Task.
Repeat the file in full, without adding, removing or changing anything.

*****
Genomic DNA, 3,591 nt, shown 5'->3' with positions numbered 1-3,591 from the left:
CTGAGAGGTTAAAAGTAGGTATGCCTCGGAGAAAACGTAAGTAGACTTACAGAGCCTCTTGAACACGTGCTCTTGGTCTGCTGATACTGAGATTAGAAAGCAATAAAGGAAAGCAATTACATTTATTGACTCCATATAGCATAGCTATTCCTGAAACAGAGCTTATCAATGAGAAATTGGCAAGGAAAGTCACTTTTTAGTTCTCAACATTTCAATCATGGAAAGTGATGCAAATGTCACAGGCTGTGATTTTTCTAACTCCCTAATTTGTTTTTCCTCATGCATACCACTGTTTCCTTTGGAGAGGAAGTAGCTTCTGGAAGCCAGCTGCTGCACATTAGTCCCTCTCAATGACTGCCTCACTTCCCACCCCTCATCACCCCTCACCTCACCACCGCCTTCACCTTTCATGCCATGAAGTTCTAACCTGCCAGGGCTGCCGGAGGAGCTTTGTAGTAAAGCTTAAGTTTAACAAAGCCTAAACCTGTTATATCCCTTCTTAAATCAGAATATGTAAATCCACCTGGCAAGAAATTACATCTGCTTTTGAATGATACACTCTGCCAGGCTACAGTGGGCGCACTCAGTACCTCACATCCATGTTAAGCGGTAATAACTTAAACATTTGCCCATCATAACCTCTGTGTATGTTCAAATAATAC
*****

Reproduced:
Genomic DNA, 3,591 nt, shown 5'->3' with positions numbered 1-3,591 from the left:
CTGAGAGGTTAAAAGTAGGTATGCCTCGGAGAAAACGTAAGTAGACTTACAGAGCCTCTTGAACACGTGCTCTTGGTCTGCTGATACTGAGATTAGAAAGCAATAAAGGAAAGCAATTACATTTATTGACTCCATATAGCATAGCTATTCCTGAAACAGAGCTTATCAATGAGAAATTGGCAAGGAAAGTCACTTTTTAGTTCTCAACATTTCAATCATGGAAAGTGATGCAAATGTCACAGGCTGTGATTTTTCTAACTCCCTAATTTGTTTTTCCTCATGCATACCACTGTTTCCTTTGGAGAGGAAGTAGCTTCTGGAAGCCAGCTGCTGCACATTAGTCCCTCTCAATGACTGCCTCACTTCCCACCCCTCATCACCCCTCACCTCACCACCGCCTTCACCTTTCATGCCATGAAGTTCTAACCTGCCAGGGCTGCCGGAGGAGCTTTGTAGTAAAGCTTAAGTTTAACAAAGCCTAAACCTGTTATATCCCTTCTTAAATCAGAATATGTAAATCCACCTGGCAAGAAATTACATCTGCTTTTGAATGATACACTCTGCCAGGCTACAGTGGGCGCACTCAGTACCTCACATCCATGTTAAGCGGTAATAACTTAAACATTTGCCCATCATAACCTCTGTGTATGTTCAAATAATAC